Segment six follows up with the same grocery-phobic commune that concludes segment five, and we get to go full-on rapture. There are some lovely interpretive drawings of the rapture featured for some reason, a handy rapture calendar is shown, a lot of vague pointing happens, and Jesus himself makes a fly-by cameo! It all finishes up with the green-screened rapture of the central characters, where they narrowly escape the satanic grocery stormtroopers. It is all quite good fun if you can distance yourself from the fact that people took/take this seriously.
For the record, after a green-screened rapture, anything else is going to be an anticlimax. There’s just nowhere to go from there. Nevertheless, there is a segment seven. Outside of some excellent Rick Astley dancing, there isn’t a whole lot to see in this one. The way this segment is shot is really jarring and unpleasant to watch (odd effects mostly), and it doesn’t have any kind of plot within itself. We get some visual recaps from each section over a song about rebirth and the aforementioned Astley-dancing, and then the YouTube video bluescreens for about five minutes. That was my favorite part.
So, is “S.O.S.” worth watching? Abso-fucking-lutely, yes. This is a mind-boggling experience to sit through. It had me laughing at cheesy effects and dated fashions, creeped-out by the cultishness of it all, furious at the bullshit propagated by it, and confused beyond any measure. This is a golden find. I don’t know how RedLetterMedia came by this thing, but somebody knew perfectly well what they were passing on. I can only hope for something this gloriously awful when I rummage through bargain bins. Knowing more about the organization behind this video makes it all the creepier and more perplexing to watch, so I’m a little sad that the RLM people didn’t try to dig up more info ahead of time. On the plus side, they get completely blind-sided by the content, which is damn entertaining.
If you are interested in watching the full English version of “S.O.S.”, you can find it below:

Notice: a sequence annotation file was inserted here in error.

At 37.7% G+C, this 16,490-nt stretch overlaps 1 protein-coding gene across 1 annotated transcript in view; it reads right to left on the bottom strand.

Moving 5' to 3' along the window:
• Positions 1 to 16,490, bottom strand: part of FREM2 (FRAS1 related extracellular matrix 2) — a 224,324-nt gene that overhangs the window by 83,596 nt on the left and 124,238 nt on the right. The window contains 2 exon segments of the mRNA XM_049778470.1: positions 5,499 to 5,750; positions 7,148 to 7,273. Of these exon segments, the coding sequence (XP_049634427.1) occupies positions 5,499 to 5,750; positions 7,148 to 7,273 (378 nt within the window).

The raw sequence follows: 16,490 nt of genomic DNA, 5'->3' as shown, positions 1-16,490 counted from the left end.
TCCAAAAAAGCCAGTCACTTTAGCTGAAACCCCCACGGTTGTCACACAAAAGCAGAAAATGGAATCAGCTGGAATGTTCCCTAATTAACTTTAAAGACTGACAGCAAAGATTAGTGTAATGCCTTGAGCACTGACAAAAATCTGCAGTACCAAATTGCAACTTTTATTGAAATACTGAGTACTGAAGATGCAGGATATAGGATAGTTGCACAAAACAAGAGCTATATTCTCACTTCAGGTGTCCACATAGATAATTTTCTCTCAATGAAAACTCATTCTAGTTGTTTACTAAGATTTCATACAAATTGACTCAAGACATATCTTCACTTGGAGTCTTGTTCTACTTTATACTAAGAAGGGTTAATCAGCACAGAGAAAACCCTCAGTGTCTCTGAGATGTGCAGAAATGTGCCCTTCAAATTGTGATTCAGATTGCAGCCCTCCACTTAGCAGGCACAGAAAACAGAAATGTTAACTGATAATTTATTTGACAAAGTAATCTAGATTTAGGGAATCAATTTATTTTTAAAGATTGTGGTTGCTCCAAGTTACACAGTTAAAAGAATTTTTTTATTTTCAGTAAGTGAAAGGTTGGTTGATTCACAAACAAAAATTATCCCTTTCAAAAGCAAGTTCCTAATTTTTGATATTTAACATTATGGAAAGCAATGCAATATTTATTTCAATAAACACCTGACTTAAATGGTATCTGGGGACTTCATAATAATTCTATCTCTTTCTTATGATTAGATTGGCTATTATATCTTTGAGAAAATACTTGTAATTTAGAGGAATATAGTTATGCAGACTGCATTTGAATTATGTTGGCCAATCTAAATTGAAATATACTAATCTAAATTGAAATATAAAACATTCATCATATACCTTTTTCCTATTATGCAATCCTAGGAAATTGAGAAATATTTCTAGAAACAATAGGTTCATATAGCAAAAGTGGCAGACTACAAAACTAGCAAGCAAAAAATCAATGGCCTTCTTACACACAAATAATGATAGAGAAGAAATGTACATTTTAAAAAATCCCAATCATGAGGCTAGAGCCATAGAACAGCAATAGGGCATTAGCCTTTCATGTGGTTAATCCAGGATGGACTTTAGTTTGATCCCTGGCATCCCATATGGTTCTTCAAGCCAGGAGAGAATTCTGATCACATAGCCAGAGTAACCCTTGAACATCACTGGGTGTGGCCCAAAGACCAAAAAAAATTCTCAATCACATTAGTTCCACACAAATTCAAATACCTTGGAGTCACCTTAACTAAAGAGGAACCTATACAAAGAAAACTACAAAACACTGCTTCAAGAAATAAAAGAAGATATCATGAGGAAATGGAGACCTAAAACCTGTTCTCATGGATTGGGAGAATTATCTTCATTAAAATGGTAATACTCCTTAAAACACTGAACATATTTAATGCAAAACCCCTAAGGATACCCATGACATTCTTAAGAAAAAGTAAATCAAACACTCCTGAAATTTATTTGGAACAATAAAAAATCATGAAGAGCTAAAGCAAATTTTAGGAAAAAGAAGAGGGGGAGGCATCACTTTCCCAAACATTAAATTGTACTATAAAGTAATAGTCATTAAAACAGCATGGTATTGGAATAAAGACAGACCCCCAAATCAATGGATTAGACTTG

I love Godzilla movies. I grew up watching both the Hesei and Showa movies on VHS, and actually remember waiting intently for some of the Heisei movies to premiere on video in the US. So, I have a lot of fond memories of watching old Godzilla movies.
With the recent Godzilla movie rocking the box office, a lot of the old flicks have been getting re-releases on blu-ray. Giddily, I’ve been revisiting a good number of them.
One of my favorites of the Showa era is “Godzilla vs Gigan”. There is a goofy human plot, lots of monster fighting action, cockroaches try to take over the world, Godzilla gets lines, Godzilla bleeds profusely, Godzilla loses a fight with a stationary object, Anguirus casually defies gravity, and the be-buzz-sawed Gigan gets introduced to the franchise. There is a whole lot to love/hate.
I can’t recommend this movie enough. Outside of “Godzilla vs. Monster Zero”, this is my favorite cheeseball flick from the Showa era of Godzilla. A lot of people point to “Godzilla vs Megalon” as the best of the worst of Showa, but “Megalon” doesn’t have cockroach aliens wearing human skin, or a Japanese Tommy Chong. It has nothing on this.
Trust me on this one, “Godzilla vs. Gigan” is well worth the watch. Unfortunately, I don’t believe it is on Netflix or online anywhere at the moment, but the DVD and bluray are readily available.
I recently wrote in to the popular bad movie podcast Bad Movie Fiends (BMFcast for short), asking about their general thoughts on the IMDb Bottom 100. I just checked out their most recent episode on “I, Frankenstein” last night, having totally forgotten about the email, and it turns out that they responded to it in the show! It starts just after the 1:24:00 mark towards the end, but I’ll list some key excerpts below:
[on the IMDb Bottom 100]
“It is a good representation of the most publicly well-known bad movies”
“One of the problems with the Bottom 100 is that a lot of people vote MST3k movies on there, but you are watching those movies through different means…if you are sitting in a room with three guys who are ripping the shit out of a movie, it is going to alter your opinion of it a little bit…it bothers me that a lot of that list is MST3k movies, but there is shit like Foodfight and Theodore Rex on there*, which deserve to be there”
“Because of crowd-sourced stuff, an Indian movie called “Gunday” is at the worst spot on IMDb due to a political thing…a twitter campaign to take it to the bottom of the Bottom 100″
“My problem with that whole list is that so much of it is the painful shit that you don’t want to sit through. That is truly the worst, but we look for entertaining bad. That is always our goal”
“It used to be movies like “Plan 9” and “Manos” at the top, and then everyone was like “OMG Birdemic”, and it gets to the top 10. Then it levels out..and it starts dropping out of there.”